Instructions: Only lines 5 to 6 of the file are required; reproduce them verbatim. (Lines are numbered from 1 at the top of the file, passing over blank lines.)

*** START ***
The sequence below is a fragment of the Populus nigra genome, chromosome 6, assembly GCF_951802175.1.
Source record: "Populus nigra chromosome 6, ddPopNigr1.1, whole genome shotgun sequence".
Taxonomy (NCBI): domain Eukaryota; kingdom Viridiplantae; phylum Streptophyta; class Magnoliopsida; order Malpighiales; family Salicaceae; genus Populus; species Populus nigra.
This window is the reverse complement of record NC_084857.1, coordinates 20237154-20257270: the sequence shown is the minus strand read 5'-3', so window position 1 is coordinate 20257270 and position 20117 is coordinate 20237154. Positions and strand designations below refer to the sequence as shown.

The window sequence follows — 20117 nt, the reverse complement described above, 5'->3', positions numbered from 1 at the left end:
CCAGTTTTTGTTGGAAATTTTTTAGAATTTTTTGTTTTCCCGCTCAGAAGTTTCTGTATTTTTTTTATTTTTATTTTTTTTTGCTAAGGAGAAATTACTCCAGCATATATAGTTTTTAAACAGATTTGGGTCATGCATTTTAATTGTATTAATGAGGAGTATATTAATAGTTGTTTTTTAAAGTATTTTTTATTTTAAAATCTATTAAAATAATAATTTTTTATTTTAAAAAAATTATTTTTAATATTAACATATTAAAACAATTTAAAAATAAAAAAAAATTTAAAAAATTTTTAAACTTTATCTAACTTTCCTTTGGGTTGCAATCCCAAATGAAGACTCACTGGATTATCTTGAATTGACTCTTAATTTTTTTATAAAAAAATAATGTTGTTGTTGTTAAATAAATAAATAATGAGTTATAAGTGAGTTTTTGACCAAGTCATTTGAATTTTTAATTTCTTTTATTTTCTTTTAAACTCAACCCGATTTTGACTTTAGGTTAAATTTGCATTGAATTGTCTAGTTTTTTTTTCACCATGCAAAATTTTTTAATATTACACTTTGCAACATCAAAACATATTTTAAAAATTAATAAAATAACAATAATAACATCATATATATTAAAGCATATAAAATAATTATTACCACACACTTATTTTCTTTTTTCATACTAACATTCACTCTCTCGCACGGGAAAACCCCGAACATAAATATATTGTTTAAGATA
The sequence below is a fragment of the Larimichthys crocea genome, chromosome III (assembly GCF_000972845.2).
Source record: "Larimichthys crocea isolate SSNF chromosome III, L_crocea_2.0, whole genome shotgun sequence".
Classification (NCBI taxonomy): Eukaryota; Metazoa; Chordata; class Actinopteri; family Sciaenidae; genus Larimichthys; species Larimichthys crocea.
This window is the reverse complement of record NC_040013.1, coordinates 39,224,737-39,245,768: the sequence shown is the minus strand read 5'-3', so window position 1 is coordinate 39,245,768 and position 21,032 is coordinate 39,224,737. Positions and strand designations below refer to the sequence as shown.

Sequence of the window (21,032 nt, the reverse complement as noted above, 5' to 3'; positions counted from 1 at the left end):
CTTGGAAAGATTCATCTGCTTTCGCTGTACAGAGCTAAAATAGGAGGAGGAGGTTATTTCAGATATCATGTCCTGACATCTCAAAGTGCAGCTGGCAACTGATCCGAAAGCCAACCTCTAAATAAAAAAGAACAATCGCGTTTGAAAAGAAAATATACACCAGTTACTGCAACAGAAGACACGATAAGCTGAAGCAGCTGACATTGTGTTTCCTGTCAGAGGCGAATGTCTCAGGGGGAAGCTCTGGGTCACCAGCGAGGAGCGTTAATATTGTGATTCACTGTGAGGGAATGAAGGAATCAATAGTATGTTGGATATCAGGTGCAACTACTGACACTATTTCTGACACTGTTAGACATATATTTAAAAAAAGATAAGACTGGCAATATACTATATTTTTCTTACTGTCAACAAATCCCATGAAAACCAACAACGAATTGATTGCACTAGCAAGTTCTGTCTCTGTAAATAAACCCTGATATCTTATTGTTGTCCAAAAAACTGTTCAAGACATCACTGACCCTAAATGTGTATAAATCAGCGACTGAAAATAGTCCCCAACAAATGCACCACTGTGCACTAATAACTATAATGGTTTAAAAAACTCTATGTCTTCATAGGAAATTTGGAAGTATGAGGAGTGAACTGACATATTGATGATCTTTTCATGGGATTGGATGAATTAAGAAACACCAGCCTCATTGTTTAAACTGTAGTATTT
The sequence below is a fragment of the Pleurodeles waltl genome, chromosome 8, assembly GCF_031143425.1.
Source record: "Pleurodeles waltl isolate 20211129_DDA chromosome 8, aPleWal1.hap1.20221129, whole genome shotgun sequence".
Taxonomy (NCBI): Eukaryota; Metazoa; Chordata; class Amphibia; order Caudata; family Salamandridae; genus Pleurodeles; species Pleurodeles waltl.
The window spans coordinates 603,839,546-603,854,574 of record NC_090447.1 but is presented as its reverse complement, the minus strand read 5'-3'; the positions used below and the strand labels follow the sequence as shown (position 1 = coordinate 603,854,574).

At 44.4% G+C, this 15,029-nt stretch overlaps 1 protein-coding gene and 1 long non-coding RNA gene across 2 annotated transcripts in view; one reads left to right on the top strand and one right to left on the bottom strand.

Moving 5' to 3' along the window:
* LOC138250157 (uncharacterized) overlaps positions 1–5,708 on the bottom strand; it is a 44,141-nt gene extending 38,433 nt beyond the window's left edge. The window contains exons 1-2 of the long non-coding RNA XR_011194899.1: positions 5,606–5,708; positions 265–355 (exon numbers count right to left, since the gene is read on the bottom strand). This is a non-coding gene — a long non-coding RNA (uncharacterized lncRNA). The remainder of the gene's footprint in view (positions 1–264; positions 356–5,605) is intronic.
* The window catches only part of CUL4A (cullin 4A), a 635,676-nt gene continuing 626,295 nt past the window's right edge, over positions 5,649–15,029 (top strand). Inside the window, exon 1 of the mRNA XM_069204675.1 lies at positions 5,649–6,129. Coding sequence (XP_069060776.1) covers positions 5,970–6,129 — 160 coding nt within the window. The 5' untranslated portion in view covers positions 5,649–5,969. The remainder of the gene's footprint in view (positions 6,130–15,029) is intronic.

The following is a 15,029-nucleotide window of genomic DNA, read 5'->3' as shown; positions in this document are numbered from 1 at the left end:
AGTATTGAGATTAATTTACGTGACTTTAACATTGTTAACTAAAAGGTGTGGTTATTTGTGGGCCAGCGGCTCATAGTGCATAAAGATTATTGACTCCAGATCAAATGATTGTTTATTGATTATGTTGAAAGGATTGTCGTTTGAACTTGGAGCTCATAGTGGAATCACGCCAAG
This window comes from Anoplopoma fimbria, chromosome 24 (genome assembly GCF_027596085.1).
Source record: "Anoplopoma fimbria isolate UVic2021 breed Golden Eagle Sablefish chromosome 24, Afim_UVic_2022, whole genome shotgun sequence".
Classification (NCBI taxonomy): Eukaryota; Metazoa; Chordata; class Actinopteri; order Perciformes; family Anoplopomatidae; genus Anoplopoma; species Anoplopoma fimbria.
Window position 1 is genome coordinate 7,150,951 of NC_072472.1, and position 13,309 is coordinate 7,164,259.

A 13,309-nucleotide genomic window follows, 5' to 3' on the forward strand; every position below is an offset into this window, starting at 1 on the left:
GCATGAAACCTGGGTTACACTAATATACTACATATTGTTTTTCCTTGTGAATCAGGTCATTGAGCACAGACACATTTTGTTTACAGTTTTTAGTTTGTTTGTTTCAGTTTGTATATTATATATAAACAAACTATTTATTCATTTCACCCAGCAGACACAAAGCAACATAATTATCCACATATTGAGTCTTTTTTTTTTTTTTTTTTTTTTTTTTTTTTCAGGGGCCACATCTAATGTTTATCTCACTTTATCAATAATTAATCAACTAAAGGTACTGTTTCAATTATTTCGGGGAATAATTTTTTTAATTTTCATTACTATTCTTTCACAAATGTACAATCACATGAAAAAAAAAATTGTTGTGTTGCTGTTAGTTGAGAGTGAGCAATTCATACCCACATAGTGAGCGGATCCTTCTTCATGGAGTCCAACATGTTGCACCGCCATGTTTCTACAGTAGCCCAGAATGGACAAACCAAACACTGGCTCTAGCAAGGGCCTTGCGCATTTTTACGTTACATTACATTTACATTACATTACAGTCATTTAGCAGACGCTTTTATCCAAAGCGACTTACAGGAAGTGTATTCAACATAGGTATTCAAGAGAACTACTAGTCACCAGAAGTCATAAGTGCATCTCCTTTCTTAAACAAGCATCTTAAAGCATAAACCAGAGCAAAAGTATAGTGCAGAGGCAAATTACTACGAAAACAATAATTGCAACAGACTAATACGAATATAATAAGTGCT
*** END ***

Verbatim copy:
The window sequence follows — 20117 nt, the reverse complement described above, 5'->3', positions numbered from 1 at the left end:
CCAGTTTTTGTTGGAAATTTTTTAGAATTTTTTGTTTTCCCGCTCAGAAGTTTCTGTATTTTTTTTATTTTTATTTTTTTTTGCTAAGGAGAAATTACTCCAGCATATATAGTTTTTAAACAGATTTGGGTCATGCATTTTAATTGTATTAATGAGGAGTATATTAATAGTTGTTTTTTAAAGTATTTTTTATTTTAAAATCTATTAAAATAATAATTTTTTATTTTAAAAAAATTATTTTTAATATTAACATATTAAAACAATTTAAAAATAAAAAAAAATTTAAAAAATTTTTAAACTTTATCTAACTTTCCTTTGGGTTGCAATCCCAAATGAAGACTCACTGGATTATCTTGAATTGACTCTTAATTTTTTTATAAAAAAATAATGTTGTTGTTGTTAAATAAATAAATAATGAGTTATAAGTGAGTTTTTGACCAAGTCATTTGAATTTTTAATTTCTTTTATTTTCTTTTAAACTCAACCCGATTTTGACTTTAGGTTAAATTTGCATTGAATTGTCTAGTTTTTTTTTCACCATGCAAAATTTTTTAATATTACACTTTGCAACATCAAAACATATTTTAAAAATTAATAAAATAACAATAATAACATCATATATATTAAAGCATATAAAATAATTATTACCACACACTTATTTTCTTTTTTCATACTAACATTCACTCTCTCGCACGGGAAAACCCCGAACATAAATATATTGTTTAAGATA